Despite the list of attractions, you won’t need longer than a weekend in this historic city. So if you are planning on staying longer, check out some of the neighbouring towns! We decided to venture out to Soulac-sur-Mer. This charming town is situated on the coast, and more importantly has a gorgeous beach! After strolling through the souvenir shops, head straight to the white sands and warm waves. The beach is an endless beautiful site to walk along, and if you venture off far enough you may even get a free history lesson…
KVDV Photography
Along the beach and hidden from view, there are numerous WW2 bunkers, referred to as Fort de Sarros. They are all completely free to walk through. It was a bit eerie, and unusually quiet, I personally would not visit at night. They were pretty well kept, although covered in graffiti. Some had a few questionable smells, and leftover bottles, but it was safe to walk through and explore. Pro tip, bring a flashlight as some sections do not get any sunlight.
KVDV Photography
We also lucked out that during our visit to the beach the final France World Cup game was playing. Luckily every bar along the beach was playing it, and we had reservations for a great spot! We had a liquid lunch as they were not serving food and joined the French crowd celebrating their win. Not only that, but when we were back in the downtown core of Bordeaux, it was Ba – Nan – As!! Street parties, personal fireworks, music blasting and honking cars driving by with all the passengers hanging out of all exits. We saw one car that had at least 10 people on it, plus countless inside of it. Just crazy!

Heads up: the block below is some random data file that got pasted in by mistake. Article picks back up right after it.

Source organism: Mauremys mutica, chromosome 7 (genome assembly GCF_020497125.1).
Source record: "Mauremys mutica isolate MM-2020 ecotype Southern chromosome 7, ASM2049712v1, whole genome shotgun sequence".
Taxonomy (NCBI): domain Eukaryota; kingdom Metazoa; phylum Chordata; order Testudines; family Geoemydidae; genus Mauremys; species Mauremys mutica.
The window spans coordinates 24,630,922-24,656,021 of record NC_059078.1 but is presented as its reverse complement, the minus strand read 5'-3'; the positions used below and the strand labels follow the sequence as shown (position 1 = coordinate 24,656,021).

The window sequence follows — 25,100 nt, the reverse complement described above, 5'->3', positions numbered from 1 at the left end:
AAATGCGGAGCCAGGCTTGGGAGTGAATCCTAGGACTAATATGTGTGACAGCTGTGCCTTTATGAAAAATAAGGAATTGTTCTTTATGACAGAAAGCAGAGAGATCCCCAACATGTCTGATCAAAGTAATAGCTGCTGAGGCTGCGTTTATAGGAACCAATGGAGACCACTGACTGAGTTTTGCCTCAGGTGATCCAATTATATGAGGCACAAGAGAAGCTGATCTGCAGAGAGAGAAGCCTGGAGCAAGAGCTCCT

KVDV Photography
Another cool part of our trip, was that we totally planned to be there for Bastille Day…yup we knew it would be that weekend. Not really, but you can imagine our surprise! Bastille Day is the national day of France, celebrated on July 14th. It is the anniversary of storming of the Bastille in 1789, which was a turning point of the French revolution. The oldest and biggest military parade in Europe is held on this day in Paris. We did not make it out there, but we did get to witness parachute jumpers land in Place des Quinconces (a large city square with a stunning fountain), fighter jets, followed by music and fireworks at night.
KVDV Photography
Overall, I love France. Yes it was hot, and had a peculiar smell in some areas, the mosquitos ate us alive (really cannot stress how bad they were there), I could not understand most of the menus, and I got way too much sun… but it was France! FRANCE! In my books, it can do no wrong. I loved charming Bordeaux, and if you remember my birthday trip last year, I LOVED Paris. (Click here to read all about that trip!). I hope to have more opportunities to explore this incredible country again!
KVDV Photography
Thanks so much to KVDV Photography for providing these lovely photos!

Cheers,
Melissa

Serdica Is My Rome

Constantine The Great, the Roman Emperor who ruled from 306 to 337, was reported to have said: “Serdica is my Rome”. Serdica is the ancient city that Sofia is literally built on top of.